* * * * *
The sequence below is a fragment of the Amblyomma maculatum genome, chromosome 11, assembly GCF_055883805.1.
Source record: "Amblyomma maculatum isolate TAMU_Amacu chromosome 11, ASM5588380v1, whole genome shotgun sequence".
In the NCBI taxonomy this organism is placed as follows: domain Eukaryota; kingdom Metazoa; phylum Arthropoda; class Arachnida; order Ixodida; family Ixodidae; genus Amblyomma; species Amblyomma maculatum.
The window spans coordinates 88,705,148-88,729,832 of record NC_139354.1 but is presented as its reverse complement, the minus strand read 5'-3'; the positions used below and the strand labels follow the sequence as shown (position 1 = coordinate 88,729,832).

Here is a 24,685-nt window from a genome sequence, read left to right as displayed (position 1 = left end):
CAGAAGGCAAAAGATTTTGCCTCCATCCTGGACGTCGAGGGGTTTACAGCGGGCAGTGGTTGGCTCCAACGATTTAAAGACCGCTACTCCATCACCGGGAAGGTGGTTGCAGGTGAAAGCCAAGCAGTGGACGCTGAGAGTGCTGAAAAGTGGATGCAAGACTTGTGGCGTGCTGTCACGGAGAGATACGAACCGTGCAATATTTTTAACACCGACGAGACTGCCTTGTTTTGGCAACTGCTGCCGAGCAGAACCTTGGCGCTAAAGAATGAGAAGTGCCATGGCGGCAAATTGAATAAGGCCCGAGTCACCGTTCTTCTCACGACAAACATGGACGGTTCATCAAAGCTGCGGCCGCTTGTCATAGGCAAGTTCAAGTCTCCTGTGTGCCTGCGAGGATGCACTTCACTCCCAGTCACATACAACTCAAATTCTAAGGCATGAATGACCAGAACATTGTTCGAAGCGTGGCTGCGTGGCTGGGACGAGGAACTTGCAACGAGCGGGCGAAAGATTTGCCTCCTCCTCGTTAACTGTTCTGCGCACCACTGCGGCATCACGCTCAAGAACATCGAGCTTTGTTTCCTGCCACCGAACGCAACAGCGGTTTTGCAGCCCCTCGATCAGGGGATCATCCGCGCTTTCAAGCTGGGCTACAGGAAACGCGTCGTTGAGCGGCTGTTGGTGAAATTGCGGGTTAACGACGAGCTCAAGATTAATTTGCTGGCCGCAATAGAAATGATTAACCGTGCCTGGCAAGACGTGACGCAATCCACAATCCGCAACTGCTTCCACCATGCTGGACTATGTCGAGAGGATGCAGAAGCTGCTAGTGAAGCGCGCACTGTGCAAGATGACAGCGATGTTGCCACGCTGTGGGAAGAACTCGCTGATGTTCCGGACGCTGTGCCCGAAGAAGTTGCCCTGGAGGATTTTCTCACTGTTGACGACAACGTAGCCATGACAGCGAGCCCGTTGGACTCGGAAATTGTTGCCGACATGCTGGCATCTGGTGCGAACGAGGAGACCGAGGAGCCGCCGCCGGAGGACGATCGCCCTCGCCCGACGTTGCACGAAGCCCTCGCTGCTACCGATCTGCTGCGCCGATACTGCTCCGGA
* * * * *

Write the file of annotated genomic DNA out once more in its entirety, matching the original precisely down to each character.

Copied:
The sequence below is a fragment of the Amblyomma maculatum genome, chromosome 11, assembly GCF_055883805.1.
Source record: "Amblyomma maculatum isolate TAMU_Amacu chromosome 11, ASM5588380v1, whole genome shotgun sequence".
In the NCBI taxonomy this organism is placed as follows: domain Eukaryota; kingdom Metazoa; phylum Arthropoda; class Arachnida; order Ixodida; family Ixodidae; genus Amblyomma; species Amblyomma maculatum.
The window spans coordinates 88,705,148-88,729,832 of record NC_139354.1 but is presented as its reverse complement, the minus strand read 5'-3'; the positions used below and the strand labels follow the sequence as shown (position 1 = coordinate 88,729,832).

Here is a 24,685-nt window from a genome sequence, read left to right as displayed (position 1 = left end):
CAGAAGGCAAAAGATTTTGCCTCCATCCTGGACGTCGAGGGGTTTACAGCGGGCAGTGGTTGGCTCCAACGATTTAAAGACCGCTACTCCATCACCGGGAAGGTGGTTGCAGGTGAAAGCCAAGCAGTGGACGCTGAGAGTGCTGAAAAGTGGATGCAAGACTTGTGGCGTGCTGTCACGGAGAGATACGAACCGTGCAATATTTTTAACACCGACGAGACTGCCTTGTTTTGGCAACTGCTGCCGAGCAGAACCTTGGCGCTAAAGAATGAGAAGTGCCATGGCGGCAAATTGAATAAGGCCCGAGTCACCGTTCTTCTCACGACAAACATGGACGGTTCATCAAAGCTGCGGCCGCTTGTCATAGGCAAGTTCAAGTCTCCTGTGTGCCTGCGAGGATGCACTTCACTCCCAGTCACATACAACTCAAATTCTAAGGCATGAATGACCAGAACATTGTTCGAAGCGTGGCTGCGTGGCTGGGACGAGGAACTTGCAACGAGCGGGCGAAAGATTTGCCTCCTCCTCGTTAACTGTTCTGCGCACCACTGCGGCATCACGCTCAAGAACATCGAGCTTTGTTTCCTGCCACCGAACGCAACAGCGGTTTTGCAGCCCCTCGATCAGGGGATCATCCGCGCTTTCAAGCTGGGCTACAGGAAACGCGTCGTTGAGCGGCTGTTGGTGAAATTGCGGGTTAACGACGAGCTCAAGATTAATTTGCTGGCCGCAATAGAAATGATTAACCGTGCCTGGCAAGACGTGACGCAATCCACAATCCGCAACTGCTTCCACCATGCTGGACTATGTCGAGAGGATGCAGAAGCTGCTAGTGAAGCGCGCACTGTGCAAGATGACAGCGATGTTGCCACGCTGTGGGAAGAACTCGCTGATGTTCCGGACGCTGTGCCCGAAGAAGTTGCCCTGGAGGATTTTCTCACTGTTGACGACAACGTAGCCATGACAGCGAGCCCGTTGGACTCGGAAATTGTTGCCGACATGCTGGCATCTGGTGCGAACGAGGAGACCGAGGAGCCGCCGCCGGAGGACGATCGCCCTCGCCCGACGTTGCACGAAGCCCTCGCTGCTACCGATCTGCTGCGCCGATACTGCTCCGGA